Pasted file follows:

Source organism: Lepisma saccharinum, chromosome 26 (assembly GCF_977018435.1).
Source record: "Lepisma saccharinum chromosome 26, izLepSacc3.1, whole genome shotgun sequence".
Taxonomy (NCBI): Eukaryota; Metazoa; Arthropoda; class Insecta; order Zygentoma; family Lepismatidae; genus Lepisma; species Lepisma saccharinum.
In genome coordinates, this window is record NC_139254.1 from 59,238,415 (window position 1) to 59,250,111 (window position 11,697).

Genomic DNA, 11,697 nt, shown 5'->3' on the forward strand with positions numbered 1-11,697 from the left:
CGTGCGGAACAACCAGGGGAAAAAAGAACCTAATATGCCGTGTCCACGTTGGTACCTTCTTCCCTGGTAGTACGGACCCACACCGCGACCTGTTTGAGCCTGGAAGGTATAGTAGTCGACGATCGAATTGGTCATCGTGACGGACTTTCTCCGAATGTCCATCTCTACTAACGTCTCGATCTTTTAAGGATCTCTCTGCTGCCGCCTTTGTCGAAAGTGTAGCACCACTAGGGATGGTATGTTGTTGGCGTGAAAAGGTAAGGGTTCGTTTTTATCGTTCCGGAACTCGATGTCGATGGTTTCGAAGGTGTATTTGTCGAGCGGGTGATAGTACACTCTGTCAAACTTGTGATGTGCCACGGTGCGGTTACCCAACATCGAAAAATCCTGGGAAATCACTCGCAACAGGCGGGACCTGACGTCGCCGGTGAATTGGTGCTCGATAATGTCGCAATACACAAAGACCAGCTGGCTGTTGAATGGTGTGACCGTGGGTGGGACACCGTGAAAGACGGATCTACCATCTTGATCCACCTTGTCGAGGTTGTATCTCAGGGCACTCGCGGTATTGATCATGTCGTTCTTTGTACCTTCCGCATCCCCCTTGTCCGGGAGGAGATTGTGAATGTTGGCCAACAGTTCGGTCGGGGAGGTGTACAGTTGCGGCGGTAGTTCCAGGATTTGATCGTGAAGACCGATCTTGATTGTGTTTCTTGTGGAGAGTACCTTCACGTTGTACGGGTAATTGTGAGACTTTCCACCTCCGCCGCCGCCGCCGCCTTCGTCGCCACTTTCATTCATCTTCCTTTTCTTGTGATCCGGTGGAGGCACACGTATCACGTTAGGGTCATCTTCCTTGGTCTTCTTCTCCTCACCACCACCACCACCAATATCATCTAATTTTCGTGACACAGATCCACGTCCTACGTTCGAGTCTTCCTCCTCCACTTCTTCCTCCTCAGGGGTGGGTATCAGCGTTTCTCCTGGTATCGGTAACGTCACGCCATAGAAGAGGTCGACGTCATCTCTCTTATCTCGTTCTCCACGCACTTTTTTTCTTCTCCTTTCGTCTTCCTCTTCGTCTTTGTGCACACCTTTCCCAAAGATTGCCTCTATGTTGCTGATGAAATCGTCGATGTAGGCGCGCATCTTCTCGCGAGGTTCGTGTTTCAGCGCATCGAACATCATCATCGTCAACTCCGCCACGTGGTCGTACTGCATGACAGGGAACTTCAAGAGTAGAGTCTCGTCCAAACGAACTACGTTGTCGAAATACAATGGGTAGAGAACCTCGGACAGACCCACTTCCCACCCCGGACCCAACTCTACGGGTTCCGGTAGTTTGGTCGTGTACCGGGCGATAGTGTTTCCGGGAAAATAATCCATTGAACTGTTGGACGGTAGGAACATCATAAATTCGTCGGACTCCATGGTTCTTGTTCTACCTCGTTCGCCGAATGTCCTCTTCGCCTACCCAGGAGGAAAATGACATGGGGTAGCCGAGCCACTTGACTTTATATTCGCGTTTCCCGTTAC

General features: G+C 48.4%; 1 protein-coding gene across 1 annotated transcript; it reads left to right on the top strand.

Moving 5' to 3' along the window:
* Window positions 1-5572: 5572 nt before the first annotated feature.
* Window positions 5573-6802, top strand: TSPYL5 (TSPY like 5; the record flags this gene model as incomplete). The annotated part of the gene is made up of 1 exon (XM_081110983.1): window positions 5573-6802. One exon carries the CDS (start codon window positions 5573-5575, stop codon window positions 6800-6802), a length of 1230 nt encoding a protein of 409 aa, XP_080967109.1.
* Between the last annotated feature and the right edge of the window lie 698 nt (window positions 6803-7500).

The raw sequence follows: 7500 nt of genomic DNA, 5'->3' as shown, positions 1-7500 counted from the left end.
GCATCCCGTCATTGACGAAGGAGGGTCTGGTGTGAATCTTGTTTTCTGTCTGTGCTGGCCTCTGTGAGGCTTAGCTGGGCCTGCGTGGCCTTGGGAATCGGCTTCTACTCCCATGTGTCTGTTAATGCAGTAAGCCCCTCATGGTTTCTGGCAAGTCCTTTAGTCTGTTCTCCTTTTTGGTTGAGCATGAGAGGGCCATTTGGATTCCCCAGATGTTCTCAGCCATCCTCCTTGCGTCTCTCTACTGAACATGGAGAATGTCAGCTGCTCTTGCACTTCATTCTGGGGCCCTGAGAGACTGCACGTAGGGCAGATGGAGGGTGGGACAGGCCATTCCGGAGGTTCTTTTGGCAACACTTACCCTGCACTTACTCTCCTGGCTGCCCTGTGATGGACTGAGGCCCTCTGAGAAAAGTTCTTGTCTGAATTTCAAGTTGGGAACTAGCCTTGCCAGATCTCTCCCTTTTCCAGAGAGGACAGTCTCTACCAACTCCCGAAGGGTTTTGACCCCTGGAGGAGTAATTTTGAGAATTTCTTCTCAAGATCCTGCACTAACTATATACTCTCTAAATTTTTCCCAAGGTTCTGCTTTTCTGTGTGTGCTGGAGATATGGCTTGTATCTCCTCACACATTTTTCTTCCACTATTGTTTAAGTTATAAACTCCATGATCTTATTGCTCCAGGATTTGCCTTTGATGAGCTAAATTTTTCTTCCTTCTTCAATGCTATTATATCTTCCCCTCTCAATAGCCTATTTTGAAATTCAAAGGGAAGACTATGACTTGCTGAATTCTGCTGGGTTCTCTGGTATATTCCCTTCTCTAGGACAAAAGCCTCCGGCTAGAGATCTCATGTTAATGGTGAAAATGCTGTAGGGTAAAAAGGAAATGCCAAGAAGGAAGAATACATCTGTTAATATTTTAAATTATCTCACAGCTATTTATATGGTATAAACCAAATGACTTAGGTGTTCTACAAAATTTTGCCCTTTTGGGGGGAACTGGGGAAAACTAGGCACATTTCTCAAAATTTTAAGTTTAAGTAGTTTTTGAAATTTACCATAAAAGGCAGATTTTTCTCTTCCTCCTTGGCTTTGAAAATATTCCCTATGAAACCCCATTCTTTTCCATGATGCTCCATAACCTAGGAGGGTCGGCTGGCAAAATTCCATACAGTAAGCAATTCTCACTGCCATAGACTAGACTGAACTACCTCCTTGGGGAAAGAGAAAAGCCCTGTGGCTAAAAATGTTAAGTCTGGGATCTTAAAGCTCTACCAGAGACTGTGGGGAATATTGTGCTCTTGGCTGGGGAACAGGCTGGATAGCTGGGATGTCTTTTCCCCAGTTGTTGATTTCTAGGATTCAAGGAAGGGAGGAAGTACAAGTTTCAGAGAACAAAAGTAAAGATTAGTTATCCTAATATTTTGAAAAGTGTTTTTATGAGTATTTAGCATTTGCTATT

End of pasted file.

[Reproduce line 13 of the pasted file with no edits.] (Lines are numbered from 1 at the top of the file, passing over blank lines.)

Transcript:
GCATCCCGTCATTGACGAAGGAGGGTCTGGTGTGAATCTTGTTTTCTGTCTGTGCTGGCCTCTGTGAGGCTTAGCTGGGCCTGCGTGGCCTTGGGAATCGGCTTCTACTCCCATGTGTCTGTTAATGCAGTAAGCCCCTCATGGTTTCTGGCAAGTCCTTTAGTCTGTTCTCCTTTTTGGTTGAGCATGAGAGGGCCATTTGGATTCCCCAGATGTTCTCAGCCATCCTCCTTGCGTCTCTCTACTGAACATGGAGAATGTCAGCTGCTCTTGCACTTCATTCTGGGGCCCTGAGAGACTGCACGTAGGGCAGATGGAGGGTGGGACAGGCCATTCCGGAGGTTCTTTTGGCAACACTTACCCTGCACTTACTCTCCTGGCTGCCCTGTGATGGACTGAGGCCCTCTGAGAAAAGTTCTTGTCTGAATTTCAAGTTGGGAACTAGCCTTGCCAGATCTCTCCCTTTTCCAGAGAGGACAGTCTCTACCAACTCCCGAAGGGTTTTGACCCCTGGAGGAGTAATTTTGAGAATTTCTTCTCAAGATCCTGCACTAACTATATACTCTCTAAATTTTTCCCAAGGTTCTGCTTTTCTGTGTGTGCTGGAGATATGGCTTGTATCTCCTCACACATTTTTCTTCCACTATTGTTTAAGTTATAAACTCCATGATCTTATTGCTCCAGGATTTGCCTTTGATGAGCTAAATTTTTCTTCCTTCTTCAATGCTATTATATCTTCCCCTCTCAATAGCCTATTTTGAAATTCAAAGGGAAGACTATGACTTGCTGAATTCTGCTGGGTTCTCTGGTATATTCCCTTCTCTAGGACAAAAGCCTCCGGCTAGAGATCTCATGTTAATGGTGAAAATGCTGTAGGGTAAAAAGGAAATGCCAAGAAGGAAGAATACATCTGTTAATATTTTAAATTATCTCACAGCTATTTATATGGTATAAACCAAATGACTTAGGTGTTCTACAAAATTTTGCCCTTTTGGGGGGAACTGGGGAAAACTAGGCACATTTCTCAAAATTTTAAGTTTAAGTAGTTTTTGAAATTTACCATAAAAGGCAGATTTTTCTCTTCCTCCTTGGCTTTGAAAATATTCCCTATGAAACCCCATTCTTTTCCATGATGCTCCATAACCTAGGAGGGTCGGCTGGCAAAATTCCATACAGTAAGCAATTCTCACTGCCATAGACTAGACTGAACTACCTCCTTGGGGAAAGAGAAAAGCCCTGTGGCTAAAAATGTTAAGTCTGGGATCTTAAAGCTCTACCAGAGACTGTGGGGAATATTGTGCTCTTGGCTGGGGAACAGGCTGGATAGCTGGGATGTCTTTTCCCCAGTTGTTGATTTCTAGGATTCAAGGAAGGGAGGAAGTACAAGTTTCAGAGAACAAAAGTAAAGATTAGTTATCCTAATATTTTGAAAAGTGTTTTTATGAGTATTTAGCATTTGCTATT